No realistic fix in the cards
Perhaps the only thing even close to as frustrating as the team's play this year is the front office's reluctance to do anything substantial to fix it. Call it misguided confidence, ineptitude, ambivalence, complacency....call it whatever you want, but the one thing you can't call it: successful.
Even after the Red Sox put together a strong surge that kept them in position to be buyers at the deadline, the front office did nothing. Boston was one of the handful of teams that didn't make a trade on deadline day, and the only real consolation for Red Sox fans was that the Yankees did nothing to improve either. The only difference is the Yankees are still comfortably in first place with presumed help on the way via the injured list.
The Red Sox...uh, no such luck.
Mookie Betts had an interesting response when asked if the Red Sox players were bothered by the lack of activity at the deadline.
"Uhh, I mean … you could say 'yes,' you could say, 'no,'" Betts told Ken Rosenthal. "That's stuff in the clubhouse we can't control. It's from the top. We've got a talented group. We've proven we can do it. It's just a matter of going out, executing and taking care of what we can."
It doesn't necessarily indicate that Dave Dombrowski has lost the clubhouse, but it's not a completely inspiring or reassuring quote either.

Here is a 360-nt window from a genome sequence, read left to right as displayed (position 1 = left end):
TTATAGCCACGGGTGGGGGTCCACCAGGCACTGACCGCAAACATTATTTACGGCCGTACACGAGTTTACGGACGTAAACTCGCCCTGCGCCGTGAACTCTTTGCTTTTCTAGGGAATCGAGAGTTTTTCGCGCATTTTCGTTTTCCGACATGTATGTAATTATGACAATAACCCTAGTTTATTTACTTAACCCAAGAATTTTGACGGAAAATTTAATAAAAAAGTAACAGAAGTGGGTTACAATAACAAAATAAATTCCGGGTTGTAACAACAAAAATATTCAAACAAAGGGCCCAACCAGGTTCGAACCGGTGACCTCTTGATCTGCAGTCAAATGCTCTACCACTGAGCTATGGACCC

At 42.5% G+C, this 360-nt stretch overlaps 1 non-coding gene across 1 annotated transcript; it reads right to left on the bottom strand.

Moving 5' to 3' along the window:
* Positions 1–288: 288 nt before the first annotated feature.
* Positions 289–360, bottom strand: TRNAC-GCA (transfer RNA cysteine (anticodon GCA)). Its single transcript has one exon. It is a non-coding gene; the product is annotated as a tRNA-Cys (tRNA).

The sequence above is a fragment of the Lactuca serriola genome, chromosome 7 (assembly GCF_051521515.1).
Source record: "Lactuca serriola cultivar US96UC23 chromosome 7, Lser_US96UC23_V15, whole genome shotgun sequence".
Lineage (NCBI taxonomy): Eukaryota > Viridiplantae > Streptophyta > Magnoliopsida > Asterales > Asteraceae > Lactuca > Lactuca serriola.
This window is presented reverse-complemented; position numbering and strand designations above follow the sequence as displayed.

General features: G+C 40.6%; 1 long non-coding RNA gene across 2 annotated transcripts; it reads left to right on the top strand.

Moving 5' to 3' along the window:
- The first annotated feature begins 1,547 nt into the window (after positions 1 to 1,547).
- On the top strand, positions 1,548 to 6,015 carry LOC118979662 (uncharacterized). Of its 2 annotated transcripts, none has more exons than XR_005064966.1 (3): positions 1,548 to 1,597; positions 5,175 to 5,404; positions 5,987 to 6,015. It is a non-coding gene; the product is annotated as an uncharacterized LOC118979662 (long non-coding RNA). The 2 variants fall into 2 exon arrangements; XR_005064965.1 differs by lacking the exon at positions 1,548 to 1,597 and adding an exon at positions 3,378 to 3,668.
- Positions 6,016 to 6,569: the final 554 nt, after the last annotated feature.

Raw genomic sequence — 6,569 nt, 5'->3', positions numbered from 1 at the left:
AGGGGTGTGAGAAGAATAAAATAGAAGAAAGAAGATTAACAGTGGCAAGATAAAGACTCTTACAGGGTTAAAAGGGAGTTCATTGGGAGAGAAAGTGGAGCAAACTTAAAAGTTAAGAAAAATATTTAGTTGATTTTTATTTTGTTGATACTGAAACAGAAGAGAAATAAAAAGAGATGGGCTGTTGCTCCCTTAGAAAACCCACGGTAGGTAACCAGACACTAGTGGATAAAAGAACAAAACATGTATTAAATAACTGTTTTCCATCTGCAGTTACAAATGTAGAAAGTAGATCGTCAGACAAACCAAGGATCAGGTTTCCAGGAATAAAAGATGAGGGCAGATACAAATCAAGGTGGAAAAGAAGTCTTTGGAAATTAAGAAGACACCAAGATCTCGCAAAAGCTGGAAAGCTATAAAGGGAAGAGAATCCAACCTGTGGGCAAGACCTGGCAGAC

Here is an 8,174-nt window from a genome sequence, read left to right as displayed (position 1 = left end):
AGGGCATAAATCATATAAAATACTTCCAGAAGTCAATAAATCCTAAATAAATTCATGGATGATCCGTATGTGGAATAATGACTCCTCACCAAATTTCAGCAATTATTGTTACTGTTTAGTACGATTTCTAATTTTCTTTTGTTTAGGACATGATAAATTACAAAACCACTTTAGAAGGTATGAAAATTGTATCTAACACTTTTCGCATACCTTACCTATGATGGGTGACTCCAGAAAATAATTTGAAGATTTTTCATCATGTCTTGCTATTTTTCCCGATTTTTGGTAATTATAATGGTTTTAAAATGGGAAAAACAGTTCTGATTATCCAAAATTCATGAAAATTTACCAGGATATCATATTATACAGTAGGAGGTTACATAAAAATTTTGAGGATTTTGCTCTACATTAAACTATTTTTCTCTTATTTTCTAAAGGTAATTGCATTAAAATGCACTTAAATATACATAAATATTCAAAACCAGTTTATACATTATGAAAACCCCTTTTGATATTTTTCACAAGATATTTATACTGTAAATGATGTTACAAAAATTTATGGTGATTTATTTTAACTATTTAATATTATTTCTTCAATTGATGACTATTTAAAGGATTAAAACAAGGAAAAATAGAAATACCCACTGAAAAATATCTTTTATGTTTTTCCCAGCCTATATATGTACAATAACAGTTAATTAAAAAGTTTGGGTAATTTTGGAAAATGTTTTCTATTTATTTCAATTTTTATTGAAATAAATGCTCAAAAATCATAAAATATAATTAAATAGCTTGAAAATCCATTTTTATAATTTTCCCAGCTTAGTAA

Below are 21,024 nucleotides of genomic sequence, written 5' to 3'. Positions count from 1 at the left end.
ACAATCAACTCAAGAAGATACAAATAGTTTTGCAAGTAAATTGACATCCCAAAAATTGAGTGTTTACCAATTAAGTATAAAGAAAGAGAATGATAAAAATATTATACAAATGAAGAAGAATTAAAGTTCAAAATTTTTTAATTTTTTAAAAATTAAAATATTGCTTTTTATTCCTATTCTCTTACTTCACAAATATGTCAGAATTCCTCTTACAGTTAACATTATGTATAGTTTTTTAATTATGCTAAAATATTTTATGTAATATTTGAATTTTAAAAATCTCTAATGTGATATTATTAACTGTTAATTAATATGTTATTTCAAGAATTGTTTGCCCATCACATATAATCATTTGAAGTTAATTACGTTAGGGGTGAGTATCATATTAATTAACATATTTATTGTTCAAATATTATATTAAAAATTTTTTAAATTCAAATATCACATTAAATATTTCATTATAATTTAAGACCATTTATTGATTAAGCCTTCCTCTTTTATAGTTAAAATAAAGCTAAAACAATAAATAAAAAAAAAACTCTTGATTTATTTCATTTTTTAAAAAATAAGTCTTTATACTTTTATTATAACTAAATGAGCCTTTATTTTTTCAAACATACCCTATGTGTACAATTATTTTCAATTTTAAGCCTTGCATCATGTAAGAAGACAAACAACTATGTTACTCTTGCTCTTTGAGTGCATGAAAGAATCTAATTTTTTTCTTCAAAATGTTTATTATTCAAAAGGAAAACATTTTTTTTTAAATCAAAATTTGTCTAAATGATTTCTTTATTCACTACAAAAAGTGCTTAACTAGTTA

I suppose you can view the inactivity in a few ways. One is that Dombrowski likes his current group and has enough confidence to stick with them, which is what he'd like to have you believe. Another is that, given their inconsistencies and positioning this year, Dombrowski said it wasn't worth surrendering future assets for short-term improvements. And another is just that he failed at doing his job.
Regardless of the camp you fall into, did anyone look at the Andrew Cashner trade and think "thank goodness, now we're set?" If so, his 6.94 ERA in four starts since arriving in Boston a few weeks prior to the deadline probably provided a pretty rude reality check. Pretty safe to assume he's not the guy who's going to right the ship.
And now you have to face the reality that there's no fix coming, at least not from the outside. In years past, there would still be a glimmer of hope in the way of a big waiver deadline deal in August, but that's no longer in the cards. (That's sort of a double-whammy because if the Red Sox continue to slip, a late sale of expiring assets is also off the table.)